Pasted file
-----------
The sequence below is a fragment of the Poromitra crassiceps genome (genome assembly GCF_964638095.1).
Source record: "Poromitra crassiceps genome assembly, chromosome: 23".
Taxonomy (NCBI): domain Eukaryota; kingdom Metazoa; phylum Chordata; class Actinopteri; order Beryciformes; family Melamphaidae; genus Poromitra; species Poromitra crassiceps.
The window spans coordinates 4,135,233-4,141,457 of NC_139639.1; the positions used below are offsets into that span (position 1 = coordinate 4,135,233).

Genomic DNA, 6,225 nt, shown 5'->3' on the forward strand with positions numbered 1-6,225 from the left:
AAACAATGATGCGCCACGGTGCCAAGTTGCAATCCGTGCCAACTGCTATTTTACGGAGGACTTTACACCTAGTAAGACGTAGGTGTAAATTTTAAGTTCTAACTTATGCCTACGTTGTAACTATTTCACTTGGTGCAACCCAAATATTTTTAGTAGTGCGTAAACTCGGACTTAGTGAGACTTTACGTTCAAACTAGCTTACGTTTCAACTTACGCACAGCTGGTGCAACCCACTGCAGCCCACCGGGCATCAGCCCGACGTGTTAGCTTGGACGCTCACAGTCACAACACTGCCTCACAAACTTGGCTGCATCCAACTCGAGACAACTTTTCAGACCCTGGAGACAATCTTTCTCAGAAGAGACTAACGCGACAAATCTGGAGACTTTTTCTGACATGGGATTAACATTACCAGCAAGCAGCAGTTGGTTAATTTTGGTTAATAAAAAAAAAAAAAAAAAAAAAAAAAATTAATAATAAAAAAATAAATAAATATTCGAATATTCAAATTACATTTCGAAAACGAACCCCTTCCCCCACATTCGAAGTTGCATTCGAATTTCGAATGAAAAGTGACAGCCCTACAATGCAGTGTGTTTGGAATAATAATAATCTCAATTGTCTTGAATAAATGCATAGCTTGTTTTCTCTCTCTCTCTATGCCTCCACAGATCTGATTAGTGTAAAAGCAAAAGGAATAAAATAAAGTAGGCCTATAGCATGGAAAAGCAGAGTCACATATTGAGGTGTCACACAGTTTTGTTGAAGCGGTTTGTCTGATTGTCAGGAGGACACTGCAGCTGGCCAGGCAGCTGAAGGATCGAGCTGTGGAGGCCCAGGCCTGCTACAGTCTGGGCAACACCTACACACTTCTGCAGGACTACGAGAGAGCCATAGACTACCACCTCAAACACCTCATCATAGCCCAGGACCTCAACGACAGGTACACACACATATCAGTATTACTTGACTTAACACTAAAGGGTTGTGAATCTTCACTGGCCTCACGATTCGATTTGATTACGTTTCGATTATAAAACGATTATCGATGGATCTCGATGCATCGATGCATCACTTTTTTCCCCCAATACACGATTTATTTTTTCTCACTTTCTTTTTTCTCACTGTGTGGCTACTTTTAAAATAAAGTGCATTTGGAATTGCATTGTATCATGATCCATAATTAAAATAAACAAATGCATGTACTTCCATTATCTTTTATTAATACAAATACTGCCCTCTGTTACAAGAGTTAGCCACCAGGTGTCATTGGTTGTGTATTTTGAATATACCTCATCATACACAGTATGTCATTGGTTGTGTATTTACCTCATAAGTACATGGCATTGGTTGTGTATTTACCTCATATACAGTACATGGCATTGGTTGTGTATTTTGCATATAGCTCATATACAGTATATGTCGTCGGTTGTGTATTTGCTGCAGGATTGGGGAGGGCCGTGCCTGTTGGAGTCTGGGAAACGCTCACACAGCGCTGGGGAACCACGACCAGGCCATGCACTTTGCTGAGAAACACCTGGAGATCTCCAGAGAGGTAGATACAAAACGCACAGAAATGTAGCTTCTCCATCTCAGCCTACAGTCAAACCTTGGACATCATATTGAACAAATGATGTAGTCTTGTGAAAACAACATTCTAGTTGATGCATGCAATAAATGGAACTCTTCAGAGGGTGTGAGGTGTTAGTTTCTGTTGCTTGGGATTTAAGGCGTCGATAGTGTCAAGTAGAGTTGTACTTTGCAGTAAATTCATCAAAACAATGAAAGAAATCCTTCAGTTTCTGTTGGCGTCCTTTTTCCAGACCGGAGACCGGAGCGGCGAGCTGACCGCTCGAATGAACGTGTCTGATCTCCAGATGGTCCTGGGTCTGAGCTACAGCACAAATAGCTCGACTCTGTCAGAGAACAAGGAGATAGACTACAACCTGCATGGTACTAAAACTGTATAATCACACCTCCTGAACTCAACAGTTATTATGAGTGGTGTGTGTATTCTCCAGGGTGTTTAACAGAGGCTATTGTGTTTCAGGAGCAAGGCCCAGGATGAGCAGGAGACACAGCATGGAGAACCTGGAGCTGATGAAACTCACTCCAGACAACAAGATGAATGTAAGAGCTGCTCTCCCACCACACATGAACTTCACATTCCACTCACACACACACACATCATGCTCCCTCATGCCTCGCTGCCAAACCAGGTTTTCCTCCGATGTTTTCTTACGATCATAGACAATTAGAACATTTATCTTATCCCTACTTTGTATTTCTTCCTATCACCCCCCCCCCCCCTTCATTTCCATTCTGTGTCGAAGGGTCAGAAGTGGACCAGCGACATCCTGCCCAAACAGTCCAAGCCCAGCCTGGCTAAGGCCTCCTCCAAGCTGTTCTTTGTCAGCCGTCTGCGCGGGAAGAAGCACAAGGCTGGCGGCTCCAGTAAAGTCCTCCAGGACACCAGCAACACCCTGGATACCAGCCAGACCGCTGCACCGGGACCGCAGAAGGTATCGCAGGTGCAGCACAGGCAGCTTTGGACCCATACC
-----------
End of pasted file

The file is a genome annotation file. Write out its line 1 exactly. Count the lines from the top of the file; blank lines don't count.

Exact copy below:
The sequence below is a fragment of the Poromitra crassiceps genome (genome assembly GCF_964638095.1).